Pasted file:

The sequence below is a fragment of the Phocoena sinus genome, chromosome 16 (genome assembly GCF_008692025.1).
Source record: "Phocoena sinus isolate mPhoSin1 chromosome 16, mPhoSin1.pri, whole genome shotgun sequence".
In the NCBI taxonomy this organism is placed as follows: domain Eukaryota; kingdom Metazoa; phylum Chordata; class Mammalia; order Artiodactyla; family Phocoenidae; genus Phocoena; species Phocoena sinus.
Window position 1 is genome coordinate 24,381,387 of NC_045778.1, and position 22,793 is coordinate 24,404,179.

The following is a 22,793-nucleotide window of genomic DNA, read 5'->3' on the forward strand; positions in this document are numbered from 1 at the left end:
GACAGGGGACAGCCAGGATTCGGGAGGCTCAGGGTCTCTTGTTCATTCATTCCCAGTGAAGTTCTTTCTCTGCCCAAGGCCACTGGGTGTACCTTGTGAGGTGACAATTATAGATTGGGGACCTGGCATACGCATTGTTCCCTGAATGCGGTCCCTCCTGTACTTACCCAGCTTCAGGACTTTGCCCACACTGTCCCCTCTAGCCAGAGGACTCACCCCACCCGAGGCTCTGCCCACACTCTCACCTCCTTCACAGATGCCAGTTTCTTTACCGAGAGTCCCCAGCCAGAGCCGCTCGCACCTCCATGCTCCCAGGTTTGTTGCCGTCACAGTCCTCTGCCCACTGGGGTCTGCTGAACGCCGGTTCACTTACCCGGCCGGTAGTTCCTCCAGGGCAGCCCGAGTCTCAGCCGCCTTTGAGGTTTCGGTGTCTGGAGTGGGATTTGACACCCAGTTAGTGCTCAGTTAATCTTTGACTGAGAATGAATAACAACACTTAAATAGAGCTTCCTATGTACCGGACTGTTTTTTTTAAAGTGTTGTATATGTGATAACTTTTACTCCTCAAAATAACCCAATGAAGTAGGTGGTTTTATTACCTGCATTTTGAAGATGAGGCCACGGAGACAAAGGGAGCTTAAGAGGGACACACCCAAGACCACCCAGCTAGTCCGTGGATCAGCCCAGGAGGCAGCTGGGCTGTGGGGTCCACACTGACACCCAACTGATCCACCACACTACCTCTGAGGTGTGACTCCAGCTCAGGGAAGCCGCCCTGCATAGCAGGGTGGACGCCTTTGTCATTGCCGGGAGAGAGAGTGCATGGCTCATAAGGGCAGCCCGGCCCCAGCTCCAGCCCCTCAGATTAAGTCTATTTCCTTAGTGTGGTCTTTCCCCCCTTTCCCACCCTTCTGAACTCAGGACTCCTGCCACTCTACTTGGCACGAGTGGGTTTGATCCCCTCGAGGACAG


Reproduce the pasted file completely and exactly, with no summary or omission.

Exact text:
The sequence below is a fragment of the Phocoena sinus genome, chromosome 16 (genome assembly GCF_008692025.1).
Source record: "Phocoena sinus isolate mPhoSin1 chromosome 16, mPhoSin1.pri, whole genome shotgun sequence".
In the NCBI taxonomy this organism is placed as follows: domain Eukaryota; kingdom Metazoa; phylum Chordata; class Mammalia; order Artiodactyla; family Phocoenidae; genus Phocoena; species Phocoena sinus.
Window position 1 is genome coordinate 24,381,387 of NC_045778.1, and position 22,793 is coordinate 24,404,179.

The following is a 22,793-nucleotide window of genomic DNA, read 5'->3' on the forward strand; positions in this document are numbered from 1 at the left end:
GACAGGGGACAGCCAGGATTCGGGAGGCTCAGGGTCTCTTGTTCATTCATTCCCAGTGAAGTTCTTTCTCTGCCCAAGGCCACTGGGTGTACCTTGTGAGGTGACAATTATAGATTGGGGACCTGGCATACGCATTGTTCCCTGAATGCGGTCCCTCCTGTACTTACCCAGCTTCAGGACTTTGCCCACACTGTCCCCTCTAGCCAGAGGACTCACCCCACCCGAGGCTCTGCCCACACTCTCACCTCCTTCACAGATGCCAGTTTCTTTACCGAGAGTCCCCAGCCAGAGCCGCTCGCACCTCCATGCTCCCAGGTTTGTTGCCGTCACAGTCCTCTGCCCACTGGGGTCTGCTGAACGCCGGTTCACTTACCCGGCCGGTAGTTCCTCCAGGGCAGCCCGAGTCTCAGCCGCCTTTGAGGTTTCGGTGTCTGGAGTGGGATTTGACACCCAGTTAGTGCTCAGTTAATCTTTGACTGAGAATGAATAACAACACTTAAATAGAGCTTCCTATGTACCGGACTGTTTTTTTTAAAGTGTTGTATATGTGATAACTTTTACTCCTCAAAATAACCCAATGAAGTAGGTGGTTTTATTACCTGCATTTTGAAGATGAGGCCACGGAGACAAAGGGAGCTTAAGAGGGACACACCCAAGACCACCCAGCTAGTCCGTGGATCAGCCCAGGAGGCAGCTGGGCTGTGGGGTCCACACTGACACCCAACTGATCCACCACACTACCTCTGAGGTGTGACTCCAGCTCAGGGAAGCCGCCCTGCATAGCAGGGTGGACGCCTTTGTCATTGCCGGGAGAGAGAGTGCATGGCTCATAAGGGCAGCCCGGCCCCAGCTCCAGCCCCTCAGATTAAGTCTATTTCCTTAGTGTGGTCTTTCCCCCCTTTCCCACCCTTCTGAACTCAGGACTCCTGCCACTCTACTTGGCACGAGTGGGTTTGATCCCCTCGAGGACAG